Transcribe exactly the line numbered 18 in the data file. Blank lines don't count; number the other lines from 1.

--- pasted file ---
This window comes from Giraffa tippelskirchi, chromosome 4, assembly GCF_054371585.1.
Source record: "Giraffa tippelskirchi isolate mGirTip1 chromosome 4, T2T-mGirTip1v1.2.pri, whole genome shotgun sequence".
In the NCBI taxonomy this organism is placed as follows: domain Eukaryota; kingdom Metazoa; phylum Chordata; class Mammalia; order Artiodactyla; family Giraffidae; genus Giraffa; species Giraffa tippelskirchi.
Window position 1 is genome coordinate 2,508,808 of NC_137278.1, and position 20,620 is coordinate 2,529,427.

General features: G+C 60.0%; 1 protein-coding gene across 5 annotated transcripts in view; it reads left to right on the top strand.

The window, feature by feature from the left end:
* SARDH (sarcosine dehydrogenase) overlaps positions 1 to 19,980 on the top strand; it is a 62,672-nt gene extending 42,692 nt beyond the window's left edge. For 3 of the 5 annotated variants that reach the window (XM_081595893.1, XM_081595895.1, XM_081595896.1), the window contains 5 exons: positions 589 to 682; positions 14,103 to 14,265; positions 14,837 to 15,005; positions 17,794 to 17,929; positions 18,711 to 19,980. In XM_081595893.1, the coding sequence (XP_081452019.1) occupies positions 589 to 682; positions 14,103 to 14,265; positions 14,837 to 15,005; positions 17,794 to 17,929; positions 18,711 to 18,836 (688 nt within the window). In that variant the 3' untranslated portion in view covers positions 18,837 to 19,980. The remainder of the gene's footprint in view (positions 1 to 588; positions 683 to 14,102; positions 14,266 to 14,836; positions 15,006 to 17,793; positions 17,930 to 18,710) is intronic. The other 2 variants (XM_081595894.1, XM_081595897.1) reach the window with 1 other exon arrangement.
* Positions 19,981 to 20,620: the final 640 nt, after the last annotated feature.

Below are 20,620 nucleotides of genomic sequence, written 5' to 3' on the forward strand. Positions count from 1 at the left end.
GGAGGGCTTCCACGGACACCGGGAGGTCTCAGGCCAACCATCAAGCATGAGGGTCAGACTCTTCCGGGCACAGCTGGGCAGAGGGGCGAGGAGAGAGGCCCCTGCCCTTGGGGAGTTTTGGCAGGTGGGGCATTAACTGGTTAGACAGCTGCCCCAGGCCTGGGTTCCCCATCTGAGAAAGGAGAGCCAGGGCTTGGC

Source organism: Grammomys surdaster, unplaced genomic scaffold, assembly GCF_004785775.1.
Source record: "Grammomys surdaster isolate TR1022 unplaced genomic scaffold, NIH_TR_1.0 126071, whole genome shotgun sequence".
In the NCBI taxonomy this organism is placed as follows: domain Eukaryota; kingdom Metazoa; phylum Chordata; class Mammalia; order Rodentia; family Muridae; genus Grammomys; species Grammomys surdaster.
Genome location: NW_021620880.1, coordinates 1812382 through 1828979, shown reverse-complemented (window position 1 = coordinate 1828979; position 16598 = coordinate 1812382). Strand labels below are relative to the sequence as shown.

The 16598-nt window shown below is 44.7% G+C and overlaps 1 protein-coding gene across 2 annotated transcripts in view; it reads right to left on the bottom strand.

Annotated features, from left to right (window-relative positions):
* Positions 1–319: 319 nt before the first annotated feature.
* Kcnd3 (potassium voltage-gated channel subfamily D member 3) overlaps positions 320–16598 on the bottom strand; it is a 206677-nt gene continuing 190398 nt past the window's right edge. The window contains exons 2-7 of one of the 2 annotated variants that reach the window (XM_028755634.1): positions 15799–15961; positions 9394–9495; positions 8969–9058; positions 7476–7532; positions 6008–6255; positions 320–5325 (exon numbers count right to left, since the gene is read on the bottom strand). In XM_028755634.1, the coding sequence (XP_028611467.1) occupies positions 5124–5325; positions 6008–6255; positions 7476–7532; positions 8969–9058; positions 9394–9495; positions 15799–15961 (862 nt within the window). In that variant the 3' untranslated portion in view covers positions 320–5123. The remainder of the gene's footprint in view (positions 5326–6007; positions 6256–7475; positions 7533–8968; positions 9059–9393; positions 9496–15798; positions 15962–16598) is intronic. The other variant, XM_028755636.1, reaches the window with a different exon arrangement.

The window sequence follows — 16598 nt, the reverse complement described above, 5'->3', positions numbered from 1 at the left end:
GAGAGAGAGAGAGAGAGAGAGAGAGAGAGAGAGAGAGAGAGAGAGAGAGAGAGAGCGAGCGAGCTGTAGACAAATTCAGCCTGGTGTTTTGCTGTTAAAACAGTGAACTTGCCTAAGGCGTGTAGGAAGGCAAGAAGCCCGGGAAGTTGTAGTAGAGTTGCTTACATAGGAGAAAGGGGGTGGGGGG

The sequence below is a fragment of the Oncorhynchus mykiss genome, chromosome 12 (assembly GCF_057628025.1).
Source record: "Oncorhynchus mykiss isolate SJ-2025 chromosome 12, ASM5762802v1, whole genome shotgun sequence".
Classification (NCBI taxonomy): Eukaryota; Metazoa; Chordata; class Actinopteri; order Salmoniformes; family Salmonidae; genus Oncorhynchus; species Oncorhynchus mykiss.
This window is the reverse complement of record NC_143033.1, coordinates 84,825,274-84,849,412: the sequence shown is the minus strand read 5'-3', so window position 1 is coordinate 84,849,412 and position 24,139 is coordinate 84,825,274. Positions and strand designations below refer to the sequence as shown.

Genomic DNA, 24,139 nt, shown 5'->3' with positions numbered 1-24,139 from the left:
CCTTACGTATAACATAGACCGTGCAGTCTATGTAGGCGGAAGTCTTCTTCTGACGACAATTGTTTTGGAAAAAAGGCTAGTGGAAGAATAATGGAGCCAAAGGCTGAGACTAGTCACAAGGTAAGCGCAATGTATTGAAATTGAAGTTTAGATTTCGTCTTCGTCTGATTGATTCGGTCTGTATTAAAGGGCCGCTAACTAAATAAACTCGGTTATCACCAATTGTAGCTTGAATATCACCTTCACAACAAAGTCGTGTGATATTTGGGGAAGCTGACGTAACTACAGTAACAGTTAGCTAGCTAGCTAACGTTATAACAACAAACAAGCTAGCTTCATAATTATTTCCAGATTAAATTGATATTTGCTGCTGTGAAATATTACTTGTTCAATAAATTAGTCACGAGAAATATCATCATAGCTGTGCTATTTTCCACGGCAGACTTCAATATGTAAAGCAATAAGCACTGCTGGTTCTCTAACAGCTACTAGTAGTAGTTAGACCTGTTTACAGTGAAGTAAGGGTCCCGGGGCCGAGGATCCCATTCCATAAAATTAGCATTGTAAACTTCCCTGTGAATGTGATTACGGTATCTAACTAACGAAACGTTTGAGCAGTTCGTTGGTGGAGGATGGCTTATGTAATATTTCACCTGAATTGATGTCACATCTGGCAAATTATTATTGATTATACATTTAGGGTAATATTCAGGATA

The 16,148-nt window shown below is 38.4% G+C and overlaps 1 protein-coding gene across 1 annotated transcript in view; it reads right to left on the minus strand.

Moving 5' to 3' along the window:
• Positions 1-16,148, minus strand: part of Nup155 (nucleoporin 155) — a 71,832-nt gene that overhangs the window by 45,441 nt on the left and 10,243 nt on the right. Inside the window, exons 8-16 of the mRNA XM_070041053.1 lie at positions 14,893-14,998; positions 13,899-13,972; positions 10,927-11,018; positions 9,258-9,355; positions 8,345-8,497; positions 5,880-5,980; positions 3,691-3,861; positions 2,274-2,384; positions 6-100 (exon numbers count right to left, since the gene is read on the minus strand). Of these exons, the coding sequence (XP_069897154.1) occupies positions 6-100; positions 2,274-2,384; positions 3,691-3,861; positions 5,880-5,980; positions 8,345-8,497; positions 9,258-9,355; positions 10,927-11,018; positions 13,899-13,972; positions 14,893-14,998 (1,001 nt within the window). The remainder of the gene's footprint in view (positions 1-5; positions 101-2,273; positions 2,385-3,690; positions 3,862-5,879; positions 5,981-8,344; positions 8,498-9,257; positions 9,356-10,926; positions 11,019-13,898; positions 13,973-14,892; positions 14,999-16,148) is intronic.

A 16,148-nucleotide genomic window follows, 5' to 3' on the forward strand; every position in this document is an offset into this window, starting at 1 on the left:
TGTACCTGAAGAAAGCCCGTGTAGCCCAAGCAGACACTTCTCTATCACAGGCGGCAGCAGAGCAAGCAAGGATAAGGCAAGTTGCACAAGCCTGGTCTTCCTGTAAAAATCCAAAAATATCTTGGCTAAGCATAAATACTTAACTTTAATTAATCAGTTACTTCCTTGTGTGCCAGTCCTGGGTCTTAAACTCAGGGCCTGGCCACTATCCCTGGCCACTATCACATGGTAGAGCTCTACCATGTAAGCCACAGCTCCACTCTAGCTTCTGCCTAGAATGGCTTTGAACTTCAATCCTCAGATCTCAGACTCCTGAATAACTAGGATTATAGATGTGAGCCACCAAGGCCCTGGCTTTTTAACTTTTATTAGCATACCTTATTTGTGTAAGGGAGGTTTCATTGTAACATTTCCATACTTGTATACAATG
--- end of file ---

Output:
* Kcnd3 (potassium voltage-gated channel subfamily D member 3) overlaps positions 320–16598 on the bottom strand; it is a 206677-nt gene continuing 190398 nt past the window's right edge. The window contains exons 2-7 of one of the 2 annotated variants that reach the window (XM_028755634.1): positions 15799–15961; positions 9394–9495; positions 8969–9058; positions 7476–7532; positions 6008–6255; positions 320–5325 (exon numbers count right to left, since the gene is read on the bottom strand). In XM_028755634.1, the coding sequence (XP_028611467.1) occupies positions 5124–5325; positions 6008–6255; positions 7476–7532; positions 8969–9058; positions 9394–9495; positions 15799–15961 (862 nt within the window). In that variant the 3' untranslated portion in view covers positions 320–5123. The remainder of the gene's footprint in view (positions 5326–6007; positions 6256–7475; positions 7533–8968; positions 9059–9393; positions 9496–15798; positions 15962–16598) is intronic. The other variant, XM_028755636.1, reaches the window with a different exon arrangement.